• MOBILITY - How easy is it to move between the classes?  What is involved in doing so?  Are there some “acceptable” moves, going from laborer or merchant or scholar to artist, while others are “unacceptable”?  Is movement different for genders?  Are the moves celebrated or resisted?  (i.e., “Congratulations, you passed the 12 impossible tasks of Hercules, we’ll throw you a party but we won’t consider making that process any easier.)  What is involved in moving down?  Loss of wealth?  Loss of favor?  Being too-distant on the family tree?  How is that viewed?  As a disaster, a personal failing?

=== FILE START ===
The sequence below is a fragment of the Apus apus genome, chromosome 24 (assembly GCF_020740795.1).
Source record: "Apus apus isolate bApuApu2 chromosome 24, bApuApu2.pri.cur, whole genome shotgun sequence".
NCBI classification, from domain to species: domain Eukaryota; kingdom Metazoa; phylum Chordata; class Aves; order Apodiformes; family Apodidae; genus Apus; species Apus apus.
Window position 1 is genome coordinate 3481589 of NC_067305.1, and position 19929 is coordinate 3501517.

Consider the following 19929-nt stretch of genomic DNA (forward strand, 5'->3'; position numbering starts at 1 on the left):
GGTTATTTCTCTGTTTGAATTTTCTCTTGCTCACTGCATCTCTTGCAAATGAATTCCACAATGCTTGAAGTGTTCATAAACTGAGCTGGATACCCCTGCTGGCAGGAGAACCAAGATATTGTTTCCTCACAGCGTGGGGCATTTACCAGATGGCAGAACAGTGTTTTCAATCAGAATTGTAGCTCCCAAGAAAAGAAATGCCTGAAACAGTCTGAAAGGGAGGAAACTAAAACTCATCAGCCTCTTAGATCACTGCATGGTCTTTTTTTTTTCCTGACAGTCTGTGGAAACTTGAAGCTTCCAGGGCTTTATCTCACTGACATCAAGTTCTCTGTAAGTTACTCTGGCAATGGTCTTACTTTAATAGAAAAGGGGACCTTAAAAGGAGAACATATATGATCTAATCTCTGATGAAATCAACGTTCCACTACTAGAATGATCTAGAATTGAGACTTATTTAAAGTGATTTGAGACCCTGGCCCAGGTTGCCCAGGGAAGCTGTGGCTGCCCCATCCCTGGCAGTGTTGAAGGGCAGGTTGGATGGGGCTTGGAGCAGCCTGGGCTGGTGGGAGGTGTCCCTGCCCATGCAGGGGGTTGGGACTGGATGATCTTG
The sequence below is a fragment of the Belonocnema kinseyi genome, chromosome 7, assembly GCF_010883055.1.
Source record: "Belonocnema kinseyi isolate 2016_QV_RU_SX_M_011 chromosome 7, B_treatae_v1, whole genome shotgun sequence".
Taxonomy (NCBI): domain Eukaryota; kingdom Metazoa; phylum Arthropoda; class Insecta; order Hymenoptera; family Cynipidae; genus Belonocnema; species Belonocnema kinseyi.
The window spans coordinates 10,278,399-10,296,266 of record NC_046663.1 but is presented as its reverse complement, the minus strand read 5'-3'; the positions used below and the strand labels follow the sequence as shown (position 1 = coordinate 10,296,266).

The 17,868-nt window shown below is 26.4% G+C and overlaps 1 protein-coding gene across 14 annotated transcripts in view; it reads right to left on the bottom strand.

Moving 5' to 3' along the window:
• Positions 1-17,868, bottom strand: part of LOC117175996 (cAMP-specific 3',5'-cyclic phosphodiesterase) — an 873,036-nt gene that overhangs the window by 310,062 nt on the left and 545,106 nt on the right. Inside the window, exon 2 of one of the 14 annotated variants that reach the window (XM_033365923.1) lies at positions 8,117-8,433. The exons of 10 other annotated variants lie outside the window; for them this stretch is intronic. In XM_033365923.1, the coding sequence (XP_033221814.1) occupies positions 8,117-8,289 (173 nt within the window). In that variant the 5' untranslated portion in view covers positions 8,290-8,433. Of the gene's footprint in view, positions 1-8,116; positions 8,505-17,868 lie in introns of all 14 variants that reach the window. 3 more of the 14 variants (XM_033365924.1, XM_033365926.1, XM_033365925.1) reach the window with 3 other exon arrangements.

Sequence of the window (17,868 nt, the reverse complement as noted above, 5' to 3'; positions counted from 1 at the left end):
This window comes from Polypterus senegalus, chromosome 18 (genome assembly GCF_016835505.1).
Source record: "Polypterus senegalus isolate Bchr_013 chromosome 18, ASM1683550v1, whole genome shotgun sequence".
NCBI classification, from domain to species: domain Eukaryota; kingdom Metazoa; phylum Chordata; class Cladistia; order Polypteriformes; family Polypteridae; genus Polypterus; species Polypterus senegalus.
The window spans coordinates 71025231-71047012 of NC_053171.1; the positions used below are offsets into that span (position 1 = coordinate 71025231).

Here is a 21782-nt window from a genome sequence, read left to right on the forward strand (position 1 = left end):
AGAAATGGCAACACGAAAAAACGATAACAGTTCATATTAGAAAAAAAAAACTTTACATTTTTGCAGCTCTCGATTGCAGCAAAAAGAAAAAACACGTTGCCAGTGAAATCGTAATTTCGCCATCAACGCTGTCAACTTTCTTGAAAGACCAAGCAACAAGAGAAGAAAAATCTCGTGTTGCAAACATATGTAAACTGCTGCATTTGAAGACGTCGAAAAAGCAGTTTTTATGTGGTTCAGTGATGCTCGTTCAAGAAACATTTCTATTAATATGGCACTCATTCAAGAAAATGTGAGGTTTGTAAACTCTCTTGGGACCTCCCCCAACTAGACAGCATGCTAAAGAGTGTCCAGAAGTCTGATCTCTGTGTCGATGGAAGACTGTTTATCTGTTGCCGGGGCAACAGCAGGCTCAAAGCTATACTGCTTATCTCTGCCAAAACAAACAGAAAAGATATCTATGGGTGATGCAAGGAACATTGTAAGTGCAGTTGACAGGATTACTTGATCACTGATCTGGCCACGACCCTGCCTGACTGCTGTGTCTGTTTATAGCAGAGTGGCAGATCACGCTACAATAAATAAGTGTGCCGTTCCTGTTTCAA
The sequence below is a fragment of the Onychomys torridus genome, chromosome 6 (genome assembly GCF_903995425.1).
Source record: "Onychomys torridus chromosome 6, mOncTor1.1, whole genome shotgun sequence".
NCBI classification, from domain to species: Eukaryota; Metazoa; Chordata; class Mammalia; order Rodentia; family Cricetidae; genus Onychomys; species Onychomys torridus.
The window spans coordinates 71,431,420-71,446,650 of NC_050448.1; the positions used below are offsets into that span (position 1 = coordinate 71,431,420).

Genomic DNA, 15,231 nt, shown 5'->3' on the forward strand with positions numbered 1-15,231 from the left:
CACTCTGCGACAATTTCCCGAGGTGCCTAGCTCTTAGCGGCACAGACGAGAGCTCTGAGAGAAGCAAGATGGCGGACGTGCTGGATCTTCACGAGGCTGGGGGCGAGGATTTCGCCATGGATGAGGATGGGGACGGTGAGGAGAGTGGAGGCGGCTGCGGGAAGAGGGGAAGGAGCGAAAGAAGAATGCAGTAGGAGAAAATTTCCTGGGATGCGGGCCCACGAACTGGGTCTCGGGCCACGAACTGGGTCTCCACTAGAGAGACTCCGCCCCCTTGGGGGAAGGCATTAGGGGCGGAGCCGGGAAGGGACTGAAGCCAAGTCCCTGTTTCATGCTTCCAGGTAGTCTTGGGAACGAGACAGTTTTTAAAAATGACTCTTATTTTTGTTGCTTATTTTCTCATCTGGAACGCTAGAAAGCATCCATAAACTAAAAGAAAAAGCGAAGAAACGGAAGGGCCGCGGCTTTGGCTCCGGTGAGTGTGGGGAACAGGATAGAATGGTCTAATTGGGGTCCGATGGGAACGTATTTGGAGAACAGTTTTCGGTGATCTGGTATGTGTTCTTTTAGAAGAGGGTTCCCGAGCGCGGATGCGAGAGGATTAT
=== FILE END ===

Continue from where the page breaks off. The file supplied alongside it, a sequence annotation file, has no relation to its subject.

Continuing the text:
• THE MIDDLE CLASS - No matter what time period you’re in (or basing things off of), don’t forget about the middle class.  If not what we think of today as “middle class,” then at least the in-between classes.  The people who don’t fit into the strict rich/poor binary.  The untitled-but-wealthy landowners, the merchant class, the academics and artists, the clergy, the traveling salesmen or caravans.  There will always be those who fit into niches in society, filling needs that aren’t met by strict roles, just as there will be those who are good enough at labor jobs to gain money and respect doing it.  (Even if making wheels is a menial job in most cases, the person who makes the king’s carriage wheels is probably the best around and well paid for it.)  How are these in-betweeners viewed?  How do they view themselves?  Are they generally comfortable, or is it common to try and gain whatever position/title/ect divides them from the upper class.  What does divide them from the upper class?  Is it a purely wealth-based system, is it a matter of merely being recognized by the ‘old boys,’ or are there some privileges that are restricted to certain people based on family or title? (Fun tip: a common source of revolutions is a large middle class.  More and more people have the leisure time to pursue political agendas, but they’re shut out by class restrictions.  Middle class money + lower class labor + everyone angry = boom.)